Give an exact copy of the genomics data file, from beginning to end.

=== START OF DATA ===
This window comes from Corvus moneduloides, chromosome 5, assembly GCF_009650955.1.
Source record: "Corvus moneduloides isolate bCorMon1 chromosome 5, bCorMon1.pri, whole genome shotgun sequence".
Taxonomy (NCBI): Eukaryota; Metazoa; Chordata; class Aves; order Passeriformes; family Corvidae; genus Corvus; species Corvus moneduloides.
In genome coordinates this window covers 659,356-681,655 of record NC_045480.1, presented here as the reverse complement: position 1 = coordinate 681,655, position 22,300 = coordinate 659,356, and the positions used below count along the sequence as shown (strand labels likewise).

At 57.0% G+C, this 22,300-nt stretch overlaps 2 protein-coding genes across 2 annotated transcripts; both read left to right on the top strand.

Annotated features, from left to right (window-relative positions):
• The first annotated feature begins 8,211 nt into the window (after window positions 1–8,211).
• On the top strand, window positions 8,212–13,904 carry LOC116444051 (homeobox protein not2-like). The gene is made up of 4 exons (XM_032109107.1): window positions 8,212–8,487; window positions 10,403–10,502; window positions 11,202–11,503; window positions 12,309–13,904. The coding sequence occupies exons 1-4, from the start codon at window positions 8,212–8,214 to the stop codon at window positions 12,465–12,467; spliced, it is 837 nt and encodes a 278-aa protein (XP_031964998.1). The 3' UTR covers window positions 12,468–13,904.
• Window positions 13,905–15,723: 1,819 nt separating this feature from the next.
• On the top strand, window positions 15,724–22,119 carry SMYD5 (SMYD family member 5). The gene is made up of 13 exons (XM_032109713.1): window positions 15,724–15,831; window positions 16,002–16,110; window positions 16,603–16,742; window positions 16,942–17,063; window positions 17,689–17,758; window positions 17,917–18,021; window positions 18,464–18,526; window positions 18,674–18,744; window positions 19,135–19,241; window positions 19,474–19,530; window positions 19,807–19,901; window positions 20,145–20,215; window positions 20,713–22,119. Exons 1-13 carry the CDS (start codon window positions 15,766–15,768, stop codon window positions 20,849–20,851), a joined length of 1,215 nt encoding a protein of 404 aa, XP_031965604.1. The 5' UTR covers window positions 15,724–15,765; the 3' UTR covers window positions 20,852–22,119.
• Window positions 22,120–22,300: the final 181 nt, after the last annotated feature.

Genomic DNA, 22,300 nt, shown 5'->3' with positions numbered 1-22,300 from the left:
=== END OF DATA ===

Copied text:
This window comes from Corvus moneduloides, chromosome 5, assembly GCF_009650955.1.
Source record: "Corvus moneduloides isolate bCorMon1 chromosome 5, bCorMon1.pri, whole genome shotgun sequence".
Taxonomy (NCBI): Eukaryota; Metazoa; Chordata; class Aves; order Passeriformes; family Corvidae; genus Corvus; species Corvus moneduloides.
In genome coordinates this window covers 659,356-681,655 of record NC_045480.1, presented here as the reverse complement: position 1 = coordinate 681,655, position 22,300 = coordinate 659,356, and the positions used below count along the sequence as shown (strand labels likewise).

At 57.0% G+C, this 22,300-nt stretch overlaps 2 protein-coding genes across 2 annotated transcripts; both read left to right on the top strand.

Annotated features, from left to right (window-relative positions):
• The first annotated feature begins 8,211 nt into the window (after window positions 1–8,211).
• On the top strand, window positions 8,212–13,904 carry LOC116444051 (homeobox protein not2-like). The gene is made up of 4 exons (XM_032109107.1): window positions 8,212–8,487; window positions 10,403–10,502; window positions 11,202–11,503; window positions 12,309–13,904. The coding sequence occupies exons 1-4, from the start codon at window positions 8,212–8,214 to the stop codon at window positions 12,465–12,467; spliced, it is 837 nt and encodes a 278-aa protein (XP_031964998.1). The 3' UTR covers window positions 12,468–13,904.
• Window positions 13,905–15,723: 1,819 nt separating this feature from the next.
• On the top strand, window positions 15,724–22,119 carry SMYD5 (SMYD family member 5). The gene is made up of 13 exons (XM_032109713.1): window positions 15,724–15,831; window positions 16,002–16,110; window positions 16,603–16,742; window positions 16,942–17,063; window positions 17,689–17,758; window positions 17,917–18,021; window positions 18,464–18,526; window positions 18,674–18,744; window positions 19,135–19,241; window positions 19,474–19,530; window positions 19,807–19,901; window positions 20,145–20,215; window positions 20,713–22,119. Exons 1-13 carry the CDS (start codon window positions 15,766–15,768, stop codon window positions 20,849–20,851), a joined length of 1,215 nt encoding a protein of 404 aa, XP_031965604.1. The 5' UTR covers window positions 15,724–15,765; the 3' UTR covers window positions 20,852–22,119.
• Window positions 22,120–22,300: the final 181 nt, after the last annotated feature.

Genomic DNA, 22,300 nt, shown 5'->3' with positions numbered 1-22,300 from the left: